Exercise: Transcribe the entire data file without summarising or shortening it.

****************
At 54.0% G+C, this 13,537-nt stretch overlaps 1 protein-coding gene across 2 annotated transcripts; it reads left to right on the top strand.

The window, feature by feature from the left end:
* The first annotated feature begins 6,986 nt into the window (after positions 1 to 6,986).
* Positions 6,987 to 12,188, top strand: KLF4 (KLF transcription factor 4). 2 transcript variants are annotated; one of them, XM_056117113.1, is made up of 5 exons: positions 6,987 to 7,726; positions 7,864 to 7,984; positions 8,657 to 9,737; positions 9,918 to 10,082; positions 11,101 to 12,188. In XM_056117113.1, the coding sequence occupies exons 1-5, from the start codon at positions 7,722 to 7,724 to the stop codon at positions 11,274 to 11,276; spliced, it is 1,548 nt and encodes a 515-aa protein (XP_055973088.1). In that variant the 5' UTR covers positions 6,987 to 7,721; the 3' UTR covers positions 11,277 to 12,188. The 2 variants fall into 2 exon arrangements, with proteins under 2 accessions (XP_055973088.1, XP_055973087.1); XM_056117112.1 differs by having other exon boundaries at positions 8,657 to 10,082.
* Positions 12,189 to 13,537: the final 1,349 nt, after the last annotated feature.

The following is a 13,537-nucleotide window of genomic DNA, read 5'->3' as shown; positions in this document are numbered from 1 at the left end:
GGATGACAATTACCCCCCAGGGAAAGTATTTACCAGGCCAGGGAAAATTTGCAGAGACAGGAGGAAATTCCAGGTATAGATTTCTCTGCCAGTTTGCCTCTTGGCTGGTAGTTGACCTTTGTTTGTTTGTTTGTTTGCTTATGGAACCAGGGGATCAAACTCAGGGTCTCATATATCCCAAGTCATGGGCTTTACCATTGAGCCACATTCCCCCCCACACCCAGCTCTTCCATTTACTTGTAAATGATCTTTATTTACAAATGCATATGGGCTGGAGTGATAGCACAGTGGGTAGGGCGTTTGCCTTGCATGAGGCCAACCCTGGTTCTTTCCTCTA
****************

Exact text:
At 54.0% G+C, this 13,537-nt stretch overlaps 1 protein-coding gene across 2 annotated transcripts; it reads left to right on the top strand.

The window, feature by feature from the left end:
* The first annotated feature begins 6,986 nt into the window (after positions 1 to 6,986).
* Positions 6,987 to 12,188, top strand: KLF4 (KLF transcription factor 4). 2 transcript variants are annotated; one of them, XM_056117113.1, is made up of 5 exons: positions 6,987 to 7,726; positions 7,864 to 7,984; positions 8,657 to 9,737; positions 9,918 to 10,082; positions 11,101 to 12,188. In XM_056117113.1, the coding sequence occupies exons 1-5, from the start codon at positions 7,722 to 7,724 to the stop codon at positions 11,274 to 11,276; spliced, it is 1,548 nt and encodes a 515-aa protein (XP_055973088.1). In that variant the 5' UTR covers positions 6,987 to 7,721; the 3' UTR covers positions 11,277 to 12,188. The 2 variants fall into 2 exon arrangements, with proteins under 2 accessions (XP_055973088.1, XP_055973087.1); XM_056117112.1 differs by having other exon boundaries at positions 8,657 to 10,082.
* Positions 12,189 to 13,537: the final 1,349 nt, after the last annotated feature.

The following is a 13,537-nucleotide window of genomic DNA, read 5'->3' as shown; positions in this document are numbered from 1 at the left end:
GGATGACAATTACCCCCCAGGGAAAGTATTTACCAGGCCAGGGAAAATTTGCAGAGACAGGAGGAAATTCCAGGTATAGATTTCTCTGCCAGTTTGCCTCTTGGCTGGTAGTTGACCTTTGTTTGTTTGTTTGTTTGCTTATGGAACCAGGGGATCAAACTCAGGGTCTCATATATCCCAAGTCATGGGCTTTACCATTGAGCCACATTCCCCCCCACACCCAGCTCTTCCATTTACTTGTAAATGATCTTTATTTACAAATGCATATGGGCTGGAGTGATAGCACAGTGGGTAGGGCGTTTGCCTTGCATGAGGCCAACCCTGGTTCTTTCCTCTA